User generated reviews are one of the great innovations that came with the growth of the Internet. They are now pervasive, and cover everything from automobiles, to music, books, movies, and restaurants. I suspect the arrival of user reviews on interactive mobile platforms (such as urbanspoon and amazon) will bring upon us a new wave of interest in such content.
Yet, user-generated reviews suffer from informational problems. Firstly, why would you trust the product recommendations from an online stranger any more than you might somebody else? Secondly, user reviews are often tediously long, contain huge volumes of inconsistent information, and sometimes even degenerate into personal mudslinging matches. This imposes search costs upon the person trying to make sense of reviews. For example I was recently searching for a new lens for my SLR camera (a little hobby on the side), and it took a bit more time than I had expected to visit various photography forums to sort out which products were really good, versus other lenses that suffered quality control problems. Thirdly, there is a growing phenomenon of companies manipulating online information for their own benefit. For instance, last week Seagate was found to be deleting user postings from their website about high defect rates, while a Belkin official was caught out offering cash for good reviews.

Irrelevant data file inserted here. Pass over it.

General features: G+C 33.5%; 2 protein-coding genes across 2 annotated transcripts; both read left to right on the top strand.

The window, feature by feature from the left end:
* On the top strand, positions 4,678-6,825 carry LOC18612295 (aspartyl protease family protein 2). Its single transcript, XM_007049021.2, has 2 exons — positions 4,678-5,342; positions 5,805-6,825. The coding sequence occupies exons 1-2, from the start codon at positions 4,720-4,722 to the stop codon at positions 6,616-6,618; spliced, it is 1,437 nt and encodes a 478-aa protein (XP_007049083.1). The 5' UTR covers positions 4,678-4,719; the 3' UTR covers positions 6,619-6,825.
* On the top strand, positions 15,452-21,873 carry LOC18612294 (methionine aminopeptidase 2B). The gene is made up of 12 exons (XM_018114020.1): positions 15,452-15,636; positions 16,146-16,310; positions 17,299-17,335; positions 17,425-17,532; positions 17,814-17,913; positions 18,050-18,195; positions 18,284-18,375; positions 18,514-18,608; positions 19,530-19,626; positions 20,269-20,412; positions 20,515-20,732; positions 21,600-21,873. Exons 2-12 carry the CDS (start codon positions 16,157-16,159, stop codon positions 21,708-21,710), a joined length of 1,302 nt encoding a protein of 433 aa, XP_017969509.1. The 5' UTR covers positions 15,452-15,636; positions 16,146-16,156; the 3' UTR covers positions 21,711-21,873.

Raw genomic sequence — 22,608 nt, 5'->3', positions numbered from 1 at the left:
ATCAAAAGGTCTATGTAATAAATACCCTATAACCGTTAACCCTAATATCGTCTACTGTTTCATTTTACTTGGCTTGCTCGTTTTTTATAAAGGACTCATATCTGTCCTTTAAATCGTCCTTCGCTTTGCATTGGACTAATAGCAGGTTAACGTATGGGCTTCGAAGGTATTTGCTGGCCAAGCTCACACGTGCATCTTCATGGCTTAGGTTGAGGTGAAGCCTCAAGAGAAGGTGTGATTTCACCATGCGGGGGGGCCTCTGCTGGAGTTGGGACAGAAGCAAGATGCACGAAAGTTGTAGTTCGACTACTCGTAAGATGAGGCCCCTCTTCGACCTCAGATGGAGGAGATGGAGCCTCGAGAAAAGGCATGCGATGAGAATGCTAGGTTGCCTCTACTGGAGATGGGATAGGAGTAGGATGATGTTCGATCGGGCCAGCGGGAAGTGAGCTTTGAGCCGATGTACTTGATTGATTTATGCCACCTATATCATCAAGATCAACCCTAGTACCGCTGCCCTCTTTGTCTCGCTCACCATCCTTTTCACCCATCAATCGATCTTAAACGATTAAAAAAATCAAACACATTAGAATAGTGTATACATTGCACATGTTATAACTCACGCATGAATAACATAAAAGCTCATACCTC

Universal Music would like a slice of every iPod pie (click here).
Universal, the world’s largest music company, owned by French media giant Vivendi, was the first major record label to strike an agreement with Microsoft to receive a fee for every Zune digital media player sold.
“It would be a nice idea. We have a negotiation coming up not too far. I don’t see why we wouldn’t do that… but maybe not in the same way,” he told the Reuters Media Summit, when asked if Universal would negotiate a royalty fee for the iPod that would be similar to Microsoft’s Zune.
I would like that slice too. (Actually, come to think of that, I get it in the form of consumer surplus.) But why would Apple give Universal that? Continue reading “OK, so why would Apple agree?”
A while back I blogged about Fairtrade; the folks who try to secure growers in less developed countries better prices (click here). I worried that, while well-meaning, ultimately, any additional money consumers paid would flow away from growers (perhaps even to the very multinationals accused of paying growers ‘unfairly’). At the moment, I have a crack team of RAs working on whether the assumptions underlying my theorising are true or not and I will report on that in due course. It turns out to be quite hard to get information from the Fairtrade folks. Continue reading “How fair is Starbucks?”